3 Easy to Grow Culinary Herbs

“Hey Kami, which kitchen herbs are the easiest to grow?”

I get this question a lot, so I thought I would write about the 3 absolute easiest culinary herbs to grow, even if you have had no success with growing herbs.

These are the 3 go-to herbs that my students have had the most success with over the years.

You can do this.

Oregano

Oregano

I have a friend that recently moved into an old homestead that had herb and vegetable gardens that were tended to for decades. The house was empty for a couple years and the gardens were neglected, no watering, no weeding, nothing.  Which herb do you think had overgrown the garden? 

Yep. Oregano.  Everywhere, oregano. I actually had never seen so much oregano. While all the other herbs needed to be watered and were long gone, oregano was holding on and actually thriving!

So if you feel like you can’t grow anything and all your gardening attempts end in failure. Oregano will turn that around! I have to weed out the oregano from my garden otherwise it would just dominate the whole place.

Gardening Tips for Oregano: Oregano does well in full sun or partial shade and somewhat dry, well-drained soil. Do a deep watering once every week or two and then let it dry out. It doesn’t need as much water as most herbs. Oregano spreads easily and is an evergreen plant that can winter over in hard frost.

Garlic chives

Garlic chives also known as society garlic

I love to decorate my food with the pink/purple flowers of garlic chives. The fresh leaves are spicy and I use them in my cooking more often than regular chives. They are delicious added to any soup, salad or savory dish. Check out my blog on spicy edible flowers. http://livingawareness.com/decorate-food-six-spicy-edible-flowers/

Garlic chives are anti-microbial, helping to fight colds and infections. They are also carminative, garnishing your food with garlic chive leaves or flowers helps you with digesting your food.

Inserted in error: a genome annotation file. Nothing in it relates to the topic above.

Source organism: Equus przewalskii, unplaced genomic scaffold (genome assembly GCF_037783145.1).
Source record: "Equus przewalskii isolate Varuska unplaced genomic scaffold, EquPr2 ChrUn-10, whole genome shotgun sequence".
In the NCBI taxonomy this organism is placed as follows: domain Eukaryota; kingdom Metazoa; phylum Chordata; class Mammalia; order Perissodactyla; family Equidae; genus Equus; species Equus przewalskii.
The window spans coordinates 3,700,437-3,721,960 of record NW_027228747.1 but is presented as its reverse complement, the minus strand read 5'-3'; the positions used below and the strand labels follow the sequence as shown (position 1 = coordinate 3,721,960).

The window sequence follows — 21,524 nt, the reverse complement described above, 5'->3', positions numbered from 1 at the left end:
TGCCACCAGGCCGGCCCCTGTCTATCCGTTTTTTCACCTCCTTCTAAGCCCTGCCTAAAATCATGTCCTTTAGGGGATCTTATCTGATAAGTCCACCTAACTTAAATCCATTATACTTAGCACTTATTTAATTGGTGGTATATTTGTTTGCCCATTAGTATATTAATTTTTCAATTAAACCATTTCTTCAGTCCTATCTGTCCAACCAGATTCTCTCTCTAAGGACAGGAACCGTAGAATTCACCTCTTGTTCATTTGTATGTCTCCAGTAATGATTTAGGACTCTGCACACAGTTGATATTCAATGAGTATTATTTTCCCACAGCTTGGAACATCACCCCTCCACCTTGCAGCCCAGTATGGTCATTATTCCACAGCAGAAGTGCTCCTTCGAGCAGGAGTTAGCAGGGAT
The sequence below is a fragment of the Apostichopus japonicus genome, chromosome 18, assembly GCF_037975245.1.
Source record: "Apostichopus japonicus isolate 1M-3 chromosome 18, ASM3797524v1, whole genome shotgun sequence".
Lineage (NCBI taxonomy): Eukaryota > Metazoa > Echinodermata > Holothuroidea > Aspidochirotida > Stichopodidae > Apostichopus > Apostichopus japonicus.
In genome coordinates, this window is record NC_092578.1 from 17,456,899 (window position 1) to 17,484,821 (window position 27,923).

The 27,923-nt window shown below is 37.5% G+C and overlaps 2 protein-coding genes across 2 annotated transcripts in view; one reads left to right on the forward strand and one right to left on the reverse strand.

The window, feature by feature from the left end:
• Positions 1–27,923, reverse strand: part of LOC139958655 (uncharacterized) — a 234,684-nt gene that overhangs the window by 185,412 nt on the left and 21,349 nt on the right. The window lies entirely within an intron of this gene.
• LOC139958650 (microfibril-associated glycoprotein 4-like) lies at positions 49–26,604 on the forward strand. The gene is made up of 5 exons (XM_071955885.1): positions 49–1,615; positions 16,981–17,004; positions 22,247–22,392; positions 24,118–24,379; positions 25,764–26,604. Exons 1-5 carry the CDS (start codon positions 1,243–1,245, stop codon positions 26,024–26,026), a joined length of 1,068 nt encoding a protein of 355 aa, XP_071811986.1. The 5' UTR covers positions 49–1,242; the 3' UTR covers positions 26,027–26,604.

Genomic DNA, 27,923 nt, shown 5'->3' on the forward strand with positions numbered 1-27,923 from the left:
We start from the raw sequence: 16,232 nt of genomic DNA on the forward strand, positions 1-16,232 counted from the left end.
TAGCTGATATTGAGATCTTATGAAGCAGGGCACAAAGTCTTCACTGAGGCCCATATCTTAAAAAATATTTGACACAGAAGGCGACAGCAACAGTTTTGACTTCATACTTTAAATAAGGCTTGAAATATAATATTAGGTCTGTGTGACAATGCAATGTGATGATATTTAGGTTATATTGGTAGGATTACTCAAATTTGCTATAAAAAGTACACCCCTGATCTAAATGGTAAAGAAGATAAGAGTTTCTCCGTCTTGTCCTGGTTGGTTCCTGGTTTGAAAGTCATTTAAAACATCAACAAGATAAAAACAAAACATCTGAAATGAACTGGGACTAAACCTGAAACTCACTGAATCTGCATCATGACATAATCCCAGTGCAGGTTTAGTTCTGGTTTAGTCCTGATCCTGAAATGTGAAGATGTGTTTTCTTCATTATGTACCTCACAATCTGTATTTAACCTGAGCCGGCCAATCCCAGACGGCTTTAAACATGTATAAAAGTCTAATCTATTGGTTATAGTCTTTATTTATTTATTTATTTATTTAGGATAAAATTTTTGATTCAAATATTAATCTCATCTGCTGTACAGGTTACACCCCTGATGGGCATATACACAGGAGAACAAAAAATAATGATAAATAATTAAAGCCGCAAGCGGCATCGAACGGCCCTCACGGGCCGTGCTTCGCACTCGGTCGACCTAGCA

Gardening Tips for Garlic Chives: Garlic chives like full sun and a little shade. They are a hearty herb that grows in just about any kind of soil. They like moderate watering and well-drained soil. This plant tolerates hot and cold weather and will spread in your garden. This plant has white or purple flowers and both can be used interchangeably.

Growing mint leaves.

Peppermint

Do you think of peppermint as a culinary herb?  Tea is usually the first thing to come to mind, but peppermint is a staple culinary herb in our kitchen. You can add fresh or dried peppermint to meatballs, hamburger patties, marinades for any kind of poultry or lamb. Minced peppermint is delicious mixed into yogurt or smoothies. It also goes really well mixed into quinoa and kale salads.

Gardening Tips for Peppermint: Peppermint likes partial shade. It likes some sun, but in hot climates, make sure it gets some afternoon shade.  It likes rich soil but actually I have grown it in all kinds of soil. Keep it moist but be careful where you plant it. Peppermint sends out tons of runners and can take over your entire garden. This is one that you may want to plant in a pot so you can keep control of it. Plant peppermint in an area of your garden that gets the most water. Peppermint grows best along creeks and damp areas.